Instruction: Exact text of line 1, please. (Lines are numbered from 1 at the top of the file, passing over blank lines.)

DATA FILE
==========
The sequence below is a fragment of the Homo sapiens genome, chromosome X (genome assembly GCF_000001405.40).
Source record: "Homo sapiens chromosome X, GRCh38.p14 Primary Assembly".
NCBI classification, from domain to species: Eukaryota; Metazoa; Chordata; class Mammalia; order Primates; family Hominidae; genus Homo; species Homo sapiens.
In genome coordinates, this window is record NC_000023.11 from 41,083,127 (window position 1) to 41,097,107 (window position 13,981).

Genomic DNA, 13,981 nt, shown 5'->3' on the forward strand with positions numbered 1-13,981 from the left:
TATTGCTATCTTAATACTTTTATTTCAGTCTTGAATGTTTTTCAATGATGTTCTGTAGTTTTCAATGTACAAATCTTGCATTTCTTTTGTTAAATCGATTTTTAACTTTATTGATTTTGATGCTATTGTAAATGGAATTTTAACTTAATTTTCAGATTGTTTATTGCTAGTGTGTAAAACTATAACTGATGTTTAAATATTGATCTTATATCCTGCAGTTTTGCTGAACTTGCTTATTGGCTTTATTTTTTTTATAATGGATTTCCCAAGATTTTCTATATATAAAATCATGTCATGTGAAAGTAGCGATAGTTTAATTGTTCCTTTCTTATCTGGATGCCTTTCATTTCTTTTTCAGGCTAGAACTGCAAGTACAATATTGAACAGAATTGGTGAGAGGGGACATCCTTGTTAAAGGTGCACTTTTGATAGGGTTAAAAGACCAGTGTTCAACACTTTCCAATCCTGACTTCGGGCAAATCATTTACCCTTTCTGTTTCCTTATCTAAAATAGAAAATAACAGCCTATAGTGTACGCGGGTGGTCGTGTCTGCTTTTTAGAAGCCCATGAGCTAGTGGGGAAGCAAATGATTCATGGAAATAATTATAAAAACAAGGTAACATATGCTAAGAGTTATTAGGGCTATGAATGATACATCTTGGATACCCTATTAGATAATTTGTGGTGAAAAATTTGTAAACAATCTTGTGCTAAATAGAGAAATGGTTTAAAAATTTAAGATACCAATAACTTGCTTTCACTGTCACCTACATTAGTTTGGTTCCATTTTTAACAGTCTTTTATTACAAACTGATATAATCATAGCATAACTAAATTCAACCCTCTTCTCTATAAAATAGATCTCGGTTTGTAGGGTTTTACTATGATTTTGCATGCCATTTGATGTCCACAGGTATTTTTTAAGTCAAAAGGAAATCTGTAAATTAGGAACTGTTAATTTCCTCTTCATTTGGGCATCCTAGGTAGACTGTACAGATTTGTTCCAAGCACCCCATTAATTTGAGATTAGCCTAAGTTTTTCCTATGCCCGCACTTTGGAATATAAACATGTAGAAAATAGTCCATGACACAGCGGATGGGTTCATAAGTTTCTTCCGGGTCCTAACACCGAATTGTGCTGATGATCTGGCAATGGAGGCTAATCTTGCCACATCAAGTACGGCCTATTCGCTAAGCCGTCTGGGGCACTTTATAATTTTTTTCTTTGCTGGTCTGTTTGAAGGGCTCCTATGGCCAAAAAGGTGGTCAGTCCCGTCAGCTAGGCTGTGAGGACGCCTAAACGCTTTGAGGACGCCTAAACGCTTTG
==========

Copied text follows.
The sequence below is a fragment of the Homo sapiens genome, chromosome X (genome assembly GCF_000001405.40).